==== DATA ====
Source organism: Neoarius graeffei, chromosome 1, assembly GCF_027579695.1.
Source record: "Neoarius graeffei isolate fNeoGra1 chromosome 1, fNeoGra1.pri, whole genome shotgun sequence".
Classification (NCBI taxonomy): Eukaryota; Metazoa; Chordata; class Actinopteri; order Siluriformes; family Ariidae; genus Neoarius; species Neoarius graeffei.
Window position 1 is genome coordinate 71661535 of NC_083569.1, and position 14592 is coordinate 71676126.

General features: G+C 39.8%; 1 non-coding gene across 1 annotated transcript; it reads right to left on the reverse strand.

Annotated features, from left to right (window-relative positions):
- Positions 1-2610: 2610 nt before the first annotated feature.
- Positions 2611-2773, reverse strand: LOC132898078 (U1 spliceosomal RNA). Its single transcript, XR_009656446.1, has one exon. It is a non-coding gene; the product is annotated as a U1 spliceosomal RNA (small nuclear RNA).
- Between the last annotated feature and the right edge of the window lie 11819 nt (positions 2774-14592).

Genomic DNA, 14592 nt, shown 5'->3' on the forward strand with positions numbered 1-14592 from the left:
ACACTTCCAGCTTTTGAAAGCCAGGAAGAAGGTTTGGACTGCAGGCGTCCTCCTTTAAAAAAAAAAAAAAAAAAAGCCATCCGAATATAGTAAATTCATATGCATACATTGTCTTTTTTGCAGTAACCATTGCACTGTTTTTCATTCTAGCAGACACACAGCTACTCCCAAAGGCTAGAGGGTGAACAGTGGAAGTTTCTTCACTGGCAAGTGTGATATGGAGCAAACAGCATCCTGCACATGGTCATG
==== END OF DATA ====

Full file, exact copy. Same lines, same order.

Source organism: Neoarius graeffei, chromosome 1, assembly GCF_027579695.1.
Source record: "Neoarius graeffei isolate fNeoGra1 chromosome 1, fNeoGra1.pri, whole genome shotgun sequence".
Classification (NCBI taxonomy): Eukaryota; Metazoa; Chordata; class Actinopteri; order Siluriformes; family Ariidae; genus Neoarius; species Neoarius graeffei.
Window position 1 is genome coordinate 71661535 of NC_083569.1, and position 14592 is coordinate 71676126.

General features: G+C 39.8%; 1 non-coding gene across 1 annotated transcript; it reads right to left on the reverse strand.

Annotated features, from left to right (window-relative positions):
- Positions 1-2610: 2610 nt before the first annotated feature.
- Positions 2611-2773, reverse strand: LOC132898078 (U1 spliceosomal RNA). Its single transcript, XR_009656446.1, has one exon. It is a non-coding gene; the product is annotated as a U1 spliceosomal RNA (small nuclear RNA).
- Between the last annotated feature and the right edge of the window lie 11819 nt (positions 2774-14592).

Genomic DNA, 14592 nt, shown 5'->3' on the forward strand with positions numbered 1-14592 from the left:
ACACTTCCAGCTTTTGAAAGCCAGGAAGAAGGTTTGGACTGCAGGCGTCCTCCTTTAAAAAAAAAAAAAAAAAAAGCCATCCGAATATAGTAAATTCATATGCATACATTGTCTTTTTTGCAGTAACCATTGCACTGTTTTTCATTCTAGCAGACACACAGCTACTCCCAAAGGCTAGAGGGTGAACAGTGGAAGTTTCTTCACTGGCAAGTGTGATATGGAGCAAACAGCATCCTGCACATGGTCATG